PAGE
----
Now Playing Tracks


Anonymous asked:

Changing review scores after launch: why have you decided to not allow it?

For now we’re comfortable posting video coverage timed to a game’s release and following up with a review when it’s ready. It’s one of the big reasons why the Quick Look was implemented in the first place: To give people something to see for themselves on or around release day, when interest surrounding a game is typically at its highest. We didn’t originally anticipate that this content would end up becoming more popular than the reviews themselves, but it’s been a pretty happy accident, I suppose.

In some ways, the idea that the review itself needs to be the thing that lives on and remains relevant for all time is just absurd to begin with. Reviews are generally good for about 21 days, and after that, who cares? With that much time under its belt, more and more people will be turning to overall word of mouth and additional non-editorial sources for purchasing advice. Struggling against that tide to ensure that your one-page article remains useful just in case someone stumbles upon it six months later seems like a bad use of time. Leave them up for historical context, since some people are still interested in that sort of information, and move on. If games warrant further coverage as they change, post new coverage devoted to those changes. Maybe post links to that coverage at the end of the old review page?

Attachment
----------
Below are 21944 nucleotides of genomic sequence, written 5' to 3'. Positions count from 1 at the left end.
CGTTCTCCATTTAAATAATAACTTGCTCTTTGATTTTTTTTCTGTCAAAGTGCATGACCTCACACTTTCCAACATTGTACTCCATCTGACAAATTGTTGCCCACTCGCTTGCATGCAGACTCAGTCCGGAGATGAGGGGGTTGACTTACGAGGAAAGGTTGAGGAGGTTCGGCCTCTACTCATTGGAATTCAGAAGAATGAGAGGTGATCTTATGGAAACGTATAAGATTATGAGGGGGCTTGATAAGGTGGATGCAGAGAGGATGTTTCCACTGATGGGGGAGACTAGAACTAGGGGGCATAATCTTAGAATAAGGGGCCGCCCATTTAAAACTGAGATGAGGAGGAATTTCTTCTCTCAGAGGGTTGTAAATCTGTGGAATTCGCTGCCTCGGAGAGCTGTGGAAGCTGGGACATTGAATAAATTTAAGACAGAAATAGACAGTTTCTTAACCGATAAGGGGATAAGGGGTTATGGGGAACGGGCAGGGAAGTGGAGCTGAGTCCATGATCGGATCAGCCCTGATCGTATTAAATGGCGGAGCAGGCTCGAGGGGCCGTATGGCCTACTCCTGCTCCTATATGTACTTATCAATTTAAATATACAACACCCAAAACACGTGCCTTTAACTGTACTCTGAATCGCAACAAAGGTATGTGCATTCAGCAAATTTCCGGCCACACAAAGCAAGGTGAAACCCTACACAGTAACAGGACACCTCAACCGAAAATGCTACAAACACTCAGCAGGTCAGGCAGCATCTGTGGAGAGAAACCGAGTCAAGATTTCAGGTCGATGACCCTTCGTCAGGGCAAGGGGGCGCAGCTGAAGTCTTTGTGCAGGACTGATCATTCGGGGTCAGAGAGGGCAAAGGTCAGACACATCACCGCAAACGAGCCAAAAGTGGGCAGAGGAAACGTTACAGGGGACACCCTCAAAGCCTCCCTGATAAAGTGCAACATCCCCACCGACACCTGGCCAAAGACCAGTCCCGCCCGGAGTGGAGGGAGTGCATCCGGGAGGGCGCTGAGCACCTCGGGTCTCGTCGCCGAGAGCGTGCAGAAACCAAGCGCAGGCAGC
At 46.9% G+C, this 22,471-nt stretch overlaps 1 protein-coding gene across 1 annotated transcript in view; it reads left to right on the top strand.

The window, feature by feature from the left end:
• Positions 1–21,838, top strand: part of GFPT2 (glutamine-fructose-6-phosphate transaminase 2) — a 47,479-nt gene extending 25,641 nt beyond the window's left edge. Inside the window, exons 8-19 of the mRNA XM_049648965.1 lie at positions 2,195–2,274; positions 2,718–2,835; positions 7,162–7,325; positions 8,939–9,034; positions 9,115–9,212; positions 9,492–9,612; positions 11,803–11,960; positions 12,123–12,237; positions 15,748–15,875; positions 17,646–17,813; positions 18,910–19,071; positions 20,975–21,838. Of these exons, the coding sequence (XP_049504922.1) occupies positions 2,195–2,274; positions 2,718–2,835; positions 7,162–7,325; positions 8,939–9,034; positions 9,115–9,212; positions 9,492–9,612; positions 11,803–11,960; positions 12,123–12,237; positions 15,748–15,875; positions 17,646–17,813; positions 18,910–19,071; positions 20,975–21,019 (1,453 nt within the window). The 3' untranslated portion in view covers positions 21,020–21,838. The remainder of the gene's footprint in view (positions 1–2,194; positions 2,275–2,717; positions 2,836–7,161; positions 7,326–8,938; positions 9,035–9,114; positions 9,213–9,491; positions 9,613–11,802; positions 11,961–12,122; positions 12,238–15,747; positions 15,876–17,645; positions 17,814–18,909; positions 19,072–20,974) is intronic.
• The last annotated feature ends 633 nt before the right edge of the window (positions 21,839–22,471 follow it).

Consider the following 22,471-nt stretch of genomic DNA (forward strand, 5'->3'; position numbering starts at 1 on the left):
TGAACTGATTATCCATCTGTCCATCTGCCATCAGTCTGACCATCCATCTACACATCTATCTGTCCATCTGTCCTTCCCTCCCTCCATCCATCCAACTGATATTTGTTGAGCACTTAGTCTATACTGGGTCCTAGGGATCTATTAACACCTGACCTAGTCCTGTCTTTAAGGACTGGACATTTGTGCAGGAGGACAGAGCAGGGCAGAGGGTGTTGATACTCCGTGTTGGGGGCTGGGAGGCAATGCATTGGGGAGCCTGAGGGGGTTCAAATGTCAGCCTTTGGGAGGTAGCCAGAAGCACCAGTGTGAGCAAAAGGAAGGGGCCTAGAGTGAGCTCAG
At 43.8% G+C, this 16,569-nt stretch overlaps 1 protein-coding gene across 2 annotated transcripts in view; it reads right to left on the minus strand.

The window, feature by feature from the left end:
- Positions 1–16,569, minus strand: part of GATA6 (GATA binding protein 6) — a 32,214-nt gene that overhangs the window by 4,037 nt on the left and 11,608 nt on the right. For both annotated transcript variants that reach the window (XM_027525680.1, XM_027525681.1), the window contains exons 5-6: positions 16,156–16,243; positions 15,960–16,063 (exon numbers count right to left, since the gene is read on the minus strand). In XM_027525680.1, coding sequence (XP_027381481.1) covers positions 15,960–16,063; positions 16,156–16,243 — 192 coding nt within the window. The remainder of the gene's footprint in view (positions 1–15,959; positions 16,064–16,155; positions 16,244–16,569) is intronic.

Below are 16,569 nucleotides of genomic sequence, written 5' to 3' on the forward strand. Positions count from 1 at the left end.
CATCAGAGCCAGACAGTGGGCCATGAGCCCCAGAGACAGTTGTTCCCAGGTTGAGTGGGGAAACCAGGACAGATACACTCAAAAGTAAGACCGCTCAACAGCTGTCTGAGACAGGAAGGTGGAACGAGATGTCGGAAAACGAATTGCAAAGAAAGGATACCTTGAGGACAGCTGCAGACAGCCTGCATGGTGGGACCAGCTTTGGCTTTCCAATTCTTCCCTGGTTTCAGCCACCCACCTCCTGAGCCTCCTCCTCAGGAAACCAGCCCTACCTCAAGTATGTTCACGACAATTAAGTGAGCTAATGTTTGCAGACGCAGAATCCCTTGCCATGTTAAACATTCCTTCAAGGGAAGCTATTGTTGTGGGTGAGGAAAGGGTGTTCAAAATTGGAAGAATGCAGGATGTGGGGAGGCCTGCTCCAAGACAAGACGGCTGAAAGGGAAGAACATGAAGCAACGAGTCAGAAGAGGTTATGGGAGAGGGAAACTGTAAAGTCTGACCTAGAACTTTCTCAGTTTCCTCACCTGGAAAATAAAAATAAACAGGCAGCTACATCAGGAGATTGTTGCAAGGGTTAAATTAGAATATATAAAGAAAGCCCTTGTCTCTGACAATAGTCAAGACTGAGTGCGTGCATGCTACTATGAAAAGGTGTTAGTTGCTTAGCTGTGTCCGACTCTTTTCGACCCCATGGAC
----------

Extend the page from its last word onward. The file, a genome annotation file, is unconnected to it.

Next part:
People playing a service-driven game over a long stretch will go on to want dedicated coverage and insight from someone that has stayed with that game all along, not some reviewer who is cruising back into a game for a few days to see if the latest patch makes some part of an old review obsolete.

31 notes

  1. deadend-is said: Quite true, and most games that change THAT much post release are MMOs and mostly are free to play.
  2. jeffgerstmann posted this
To Tumblr, Love Pixel Union